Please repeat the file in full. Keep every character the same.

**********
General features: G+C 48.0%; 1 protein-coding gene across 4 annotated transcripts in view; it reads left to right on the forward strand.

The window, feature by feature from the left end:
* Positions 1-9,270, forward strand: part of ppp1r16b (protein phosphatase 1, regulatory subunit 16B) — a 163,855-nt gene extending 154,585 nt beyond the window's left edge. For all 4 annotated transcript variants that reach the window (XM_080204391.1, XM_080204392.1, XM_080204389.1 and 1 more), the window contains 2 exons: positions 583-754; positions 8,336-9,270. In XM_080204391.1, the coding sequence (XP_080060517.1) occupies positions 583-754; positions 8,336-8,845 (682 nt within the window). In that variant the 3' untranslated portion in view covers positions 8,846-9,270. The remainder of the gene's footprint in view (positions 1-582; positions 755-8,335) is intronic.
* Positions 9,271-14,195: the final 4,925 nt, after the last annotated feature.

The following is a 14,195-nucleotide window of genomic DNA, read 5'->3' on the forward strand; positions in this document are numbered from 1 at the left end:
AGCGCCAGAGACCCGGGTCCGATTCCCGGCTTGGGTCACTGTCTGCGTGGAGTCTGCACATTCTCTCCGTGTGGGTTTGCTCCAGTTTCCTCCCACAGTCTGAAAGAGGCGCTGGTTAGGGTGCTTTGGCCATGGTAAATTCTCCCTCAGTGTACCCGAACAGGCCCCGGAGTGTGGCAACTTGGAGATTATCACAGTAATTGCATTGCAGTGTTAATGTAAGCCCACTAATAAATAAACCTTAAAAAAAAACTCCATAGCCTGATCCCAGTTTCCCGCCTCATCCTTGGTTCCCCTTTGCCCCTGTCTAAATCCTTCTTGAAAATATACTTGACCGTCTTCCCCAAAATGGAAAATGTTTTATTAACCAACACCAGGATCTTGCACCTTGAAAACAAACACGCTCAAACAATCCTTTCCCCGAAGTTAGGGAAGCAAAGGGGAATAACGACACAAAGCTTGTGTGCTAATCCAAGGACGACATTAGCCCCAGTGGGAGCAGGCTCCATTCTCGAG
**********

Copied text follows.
General features: G+C 48.0%; 1 protein-coding gene across 4 annotated transcripts in view; it reads left to right on the forward strand.

The window, feature by feature from the left end:
* Positions 1-9,270, forward strand: part of ppp1r16b (protein phosphatase 1, regulatory subunit 16B) — a 163,855-nt gene extending 154,585 nt beyond the window's left edge. For all 4 annotated transcript variants that reach the window (XM_080204391.1, XM_080204392.1, XM_080204389.1 and 1 more), the window contains 2 exons: positions 583-754; positions 8,336-9,270. In XM_080204391.1, the coding sequence (XP_080060517.1) occupies positions 583-754; positions 8,336-8,845 (682 nt within the window). In that variant the 3' untranslated portion in view covers positions 8,846-9,270. The remainder of the gene's footprint in view (positions 1-582; positions 755-8,335) is intronic.
* Positions 9,271-14,195: the final 4,925 nt, after the last annotated feature.

The following is a 14,195-nucleotide window of genomic DNA, read 5'->3' on the forward strand; positions in this document are numbered from 1 at the left end:
AGCGCCAGAGACCCGGGTCCGATTCCCGGCTTGGGTCACTGTCTGCGTGGAGTCTGCACATTCTCTCCGTGTGGGTTTGCTCCAGTTTCCTCCCACAGTCTGAAAGAGGCGCTGGTTAGGGTGCTTTGGCCATGGTAAATTCTCCCTCAGTGTACCCGAACAGGCCCCGGAGTGTGGCAACTTGGAGATTATCACAGTAATTGCATTGCAGTGTTAATGTAAGCCCACTAATAAATAAACCTTAAAAAAAAACTCCATAGCCTGATCCCAGTTTCCCGCCTCATCCTTGGTTCCCCTTTGCCCCTGTCTAAATCCTTCTTGAAAATATACTTGACCGTCTTCCCCAAAATGGAAAATGTTTTATTAACCAACACCAGGATCTTGCACCTTGAAAACAAACACGCTCAAACAATCCTTTCCCCGAAGTTAGGGAAGCAAAGGGGAATAACGACACAAAGCTTGTGTGCTAATCCAAGGACGACATTAGCCCCAGTGGGAGCAGGCTCCATTCTCGAG